• Installing the Query Store on VAMDC node that could have a plan store for holding the execution plan information, and a runtime stats store for carrying on the execution statistics information.
  • XSAMS evolution to deal with Big Data (resources to be accessed by diverse client platforms across the network; generating and transferring data over a network without requiring human-to-human or human-to-computer; provide security and data quality; etc.).
In this paper, as examples of exploitation of the datasets in the database, we have reviewed the available results on elastic scattering of electron by methane molecule for both experiments and theoretical treatments, covering the ranges of incident energies and scattering angles. By comparing the collected datasets for methane we have been able to show that, although it has been extensively studied in the past, there is a need for new measurements in the intermediate electron impact energy range. Hydrogen sulfide data should be contrasted with data for water molecule and that will be one of our future goals. Data for rare gas atoms, especially helium and argon, may serve as reference gases with the well-established cross sections in relative flow method for upbringing unknown cross sections on absolute scale.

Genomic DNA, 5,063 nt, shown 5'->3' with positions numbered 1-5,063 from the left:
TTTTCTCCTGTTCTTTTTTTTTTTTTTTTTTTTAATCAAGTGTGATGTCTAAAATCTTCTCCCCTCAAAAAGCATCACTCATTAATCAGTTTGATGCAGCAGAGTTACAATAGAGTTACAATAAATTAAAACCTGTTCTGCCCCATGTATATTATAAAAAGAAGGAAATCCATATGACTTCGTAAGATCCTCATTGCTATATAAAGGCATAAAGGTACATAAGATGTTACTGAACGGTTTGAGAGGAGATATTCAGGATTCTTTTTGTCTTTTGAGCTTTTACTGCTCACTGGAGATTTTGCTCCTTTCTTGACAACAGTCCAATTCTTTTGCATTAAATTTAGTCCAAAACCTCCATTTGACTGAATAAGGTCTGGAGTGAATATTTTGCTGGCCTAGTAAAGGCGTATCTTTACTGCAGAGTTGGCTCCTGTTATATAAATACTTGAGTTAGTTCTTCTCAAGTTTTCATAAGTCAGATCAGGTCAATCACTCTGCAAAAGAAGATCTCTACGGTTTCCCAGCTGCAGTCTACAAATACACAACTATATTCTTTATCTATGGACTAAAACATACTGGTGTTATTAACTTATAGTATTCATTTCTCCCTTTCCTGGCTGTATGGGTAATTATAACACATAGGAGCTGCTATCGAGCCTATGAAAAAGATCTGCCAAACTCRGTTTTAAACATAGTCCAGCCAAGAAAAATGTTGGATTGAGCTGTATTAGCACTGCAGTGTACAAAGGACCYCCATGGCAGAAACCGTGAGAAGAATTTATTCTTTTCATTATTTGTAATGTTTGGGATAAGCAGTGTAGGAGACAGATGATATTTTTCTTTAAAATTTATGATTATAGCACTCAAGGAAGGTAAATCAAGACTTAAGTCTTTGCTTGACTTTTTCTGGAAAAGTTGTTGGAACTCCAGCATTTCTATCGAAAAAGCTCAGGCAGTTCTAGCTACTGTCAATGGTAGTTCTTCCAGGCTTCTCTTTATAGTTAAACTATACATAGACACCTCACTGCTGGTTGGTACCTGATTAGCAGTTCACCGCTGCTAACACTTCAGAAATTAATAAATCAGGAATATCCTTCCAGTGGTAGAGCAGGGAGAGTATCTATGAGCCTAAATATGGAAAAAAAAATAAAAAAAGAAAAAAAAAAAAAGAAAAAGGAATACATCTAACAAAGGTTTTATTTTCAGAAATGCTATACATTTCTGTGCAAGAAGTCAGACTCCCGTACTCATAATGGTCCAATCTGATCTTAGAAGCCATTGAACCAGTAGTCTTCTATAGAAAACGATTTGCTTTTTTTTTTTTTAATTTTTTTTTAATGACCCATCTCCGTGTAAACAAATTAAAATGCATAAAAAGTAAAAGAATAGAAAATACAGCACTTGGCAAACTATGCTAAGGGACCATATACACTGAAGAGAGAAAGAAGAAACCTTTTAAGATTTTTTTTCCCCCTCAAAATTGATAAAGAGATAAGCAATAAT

We have also shown that MolD may be used to reveal the surface plot of the averaged cross section and rates for photodissociation of the HLi+ are given, as well as averaged cross sections for photodissociation of the hydrogen molecular ion H2+ as a function of λ and T.

Author Contributions